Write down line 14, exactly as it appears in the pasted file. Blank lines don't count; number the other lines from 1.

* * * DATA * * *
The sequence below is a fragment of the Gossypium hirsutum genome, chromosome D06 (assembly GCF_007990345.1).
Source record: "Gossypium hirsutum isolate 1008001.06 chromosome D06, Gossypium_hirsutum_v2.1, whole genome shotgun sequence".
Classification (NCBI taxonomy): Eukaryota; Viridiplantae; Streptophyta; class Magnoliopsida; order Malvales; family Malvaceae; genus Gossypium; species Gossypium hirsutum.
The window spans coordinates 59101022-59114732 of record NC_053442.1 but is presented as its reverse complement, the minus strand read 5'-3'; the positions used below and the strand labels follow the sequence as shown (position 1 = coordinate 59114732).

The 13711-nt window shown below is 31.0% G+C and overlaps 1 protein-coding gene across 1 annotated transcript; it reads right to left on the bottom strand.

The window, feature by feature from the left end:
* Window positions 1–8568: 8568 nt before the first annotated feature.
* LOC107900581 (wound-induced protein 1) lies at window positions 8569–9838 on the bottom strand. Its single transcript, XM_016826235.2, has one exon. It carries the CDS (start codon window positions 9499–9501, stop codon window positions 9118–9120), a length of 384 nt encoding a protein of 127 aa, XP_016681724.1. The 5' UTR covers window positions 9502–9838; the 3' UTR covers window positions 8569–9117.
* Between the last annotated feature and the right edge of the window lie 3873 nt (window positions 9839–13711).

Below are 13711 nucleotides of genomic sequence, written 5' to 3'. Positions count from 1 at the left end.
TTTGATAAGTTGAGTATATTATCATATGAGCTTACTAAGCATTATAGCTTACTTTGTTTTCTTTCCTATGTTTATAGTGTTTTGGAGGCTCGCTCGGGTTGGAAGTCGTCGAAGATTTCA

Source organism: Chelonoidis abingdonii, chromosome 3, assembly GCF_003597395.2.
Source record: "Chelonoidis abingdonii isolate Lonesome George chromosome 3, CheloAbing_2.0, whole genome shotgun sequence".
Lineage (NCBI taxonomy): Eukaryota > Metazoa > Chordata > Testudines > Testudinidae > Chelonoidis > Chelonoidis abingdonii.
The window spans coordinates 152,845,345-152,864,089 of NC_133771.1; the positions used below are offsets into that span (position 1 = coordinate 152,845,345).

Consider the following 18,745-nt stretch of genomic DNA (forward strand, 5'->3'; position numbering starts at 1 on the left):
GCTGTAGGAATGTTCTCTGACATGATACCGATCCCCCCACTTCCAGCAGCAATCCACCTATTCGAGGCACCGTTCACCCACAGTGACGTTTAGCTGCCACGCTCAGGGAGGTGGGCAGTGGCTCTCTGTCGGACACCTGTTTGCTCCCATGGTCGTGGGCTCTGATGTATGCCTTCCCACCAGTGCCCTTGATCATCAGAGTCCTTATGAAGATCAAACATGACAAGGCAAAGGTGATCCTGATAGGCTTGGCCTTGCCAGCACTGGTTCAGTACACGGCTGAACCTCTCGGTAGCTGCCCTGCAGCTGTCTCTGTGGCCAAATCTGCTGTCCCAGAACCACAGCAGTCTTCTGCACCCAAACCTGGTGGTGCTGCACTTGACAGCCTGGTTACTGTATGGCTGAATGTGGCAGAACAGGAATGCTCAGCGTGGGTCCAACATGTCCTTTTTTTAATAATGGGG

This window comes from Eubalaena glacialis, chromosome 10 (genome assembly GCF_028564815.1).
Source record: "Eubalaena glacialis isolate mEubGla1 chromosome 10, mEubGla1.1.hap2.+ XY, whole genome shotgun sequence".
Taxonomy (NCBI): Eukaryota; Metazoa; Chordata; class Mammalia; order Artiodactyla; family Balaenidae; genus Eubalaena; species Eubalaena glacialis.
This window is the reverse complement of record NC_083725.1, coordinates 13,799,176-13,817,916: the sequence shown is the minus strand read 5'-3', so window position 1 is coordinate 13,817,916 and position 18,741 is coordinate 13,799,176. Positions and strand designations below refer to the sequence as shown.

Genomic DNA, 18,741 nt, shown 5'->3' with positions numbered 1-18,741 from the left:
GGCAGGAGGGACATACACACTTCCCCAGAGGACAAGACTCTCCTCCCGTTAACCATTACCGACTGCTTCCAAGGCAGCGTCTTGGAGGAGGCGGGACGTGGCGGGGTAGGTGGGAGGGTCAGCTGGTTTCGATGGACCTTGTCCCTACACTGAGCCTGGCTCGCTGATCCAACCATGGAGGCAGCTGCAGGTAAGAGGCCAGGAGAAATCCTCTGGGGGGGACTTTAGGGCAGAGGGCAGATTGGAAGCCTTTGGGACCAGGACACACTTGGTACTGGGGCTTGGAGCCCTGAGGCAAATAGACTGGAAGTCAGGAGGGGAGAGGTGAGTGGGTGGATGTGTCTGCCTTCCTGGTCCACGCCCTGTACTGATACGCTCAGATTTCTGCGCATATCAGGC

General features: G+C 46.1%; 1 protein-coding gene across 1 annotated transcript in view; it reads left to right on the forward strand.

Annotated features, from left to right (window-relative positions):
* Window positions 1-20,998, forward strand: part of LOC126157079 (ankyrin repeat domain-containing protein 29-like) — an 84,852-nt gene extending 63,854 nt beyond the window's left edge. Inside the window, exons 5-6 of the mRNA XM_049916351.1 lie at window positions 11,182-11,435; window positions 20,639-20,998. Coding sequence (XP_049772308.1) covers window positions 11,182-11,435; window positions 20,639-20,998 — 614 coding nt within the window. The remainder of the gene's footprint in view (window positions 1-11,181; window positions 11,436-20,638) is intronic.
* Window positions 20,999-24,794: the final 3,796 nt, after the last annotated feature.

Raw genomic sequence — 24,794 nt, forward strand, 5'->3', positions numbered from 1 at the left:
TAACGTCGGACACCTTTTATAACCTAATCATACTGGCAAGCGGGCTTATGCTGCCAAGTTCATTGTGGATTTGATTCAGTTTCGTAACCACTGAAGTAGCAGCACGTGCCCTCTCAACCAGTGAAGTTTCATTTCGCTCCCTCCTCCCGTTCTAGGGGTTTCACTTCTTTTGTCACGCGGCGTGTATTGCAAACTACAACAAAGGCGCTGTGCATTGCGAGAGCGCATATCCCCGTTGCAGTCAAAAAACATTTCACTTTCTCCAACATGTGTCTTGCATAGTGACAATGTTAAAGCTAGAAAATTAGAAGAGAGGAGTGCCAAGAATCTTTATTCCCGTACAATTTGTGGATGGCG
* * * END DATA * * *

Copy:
Lineage (NCBI taxonomy): Eukaryota > Metazoa > Chordata > Testudines > Testudinidae > Chelonoidis > Chelonoidis abingdonii.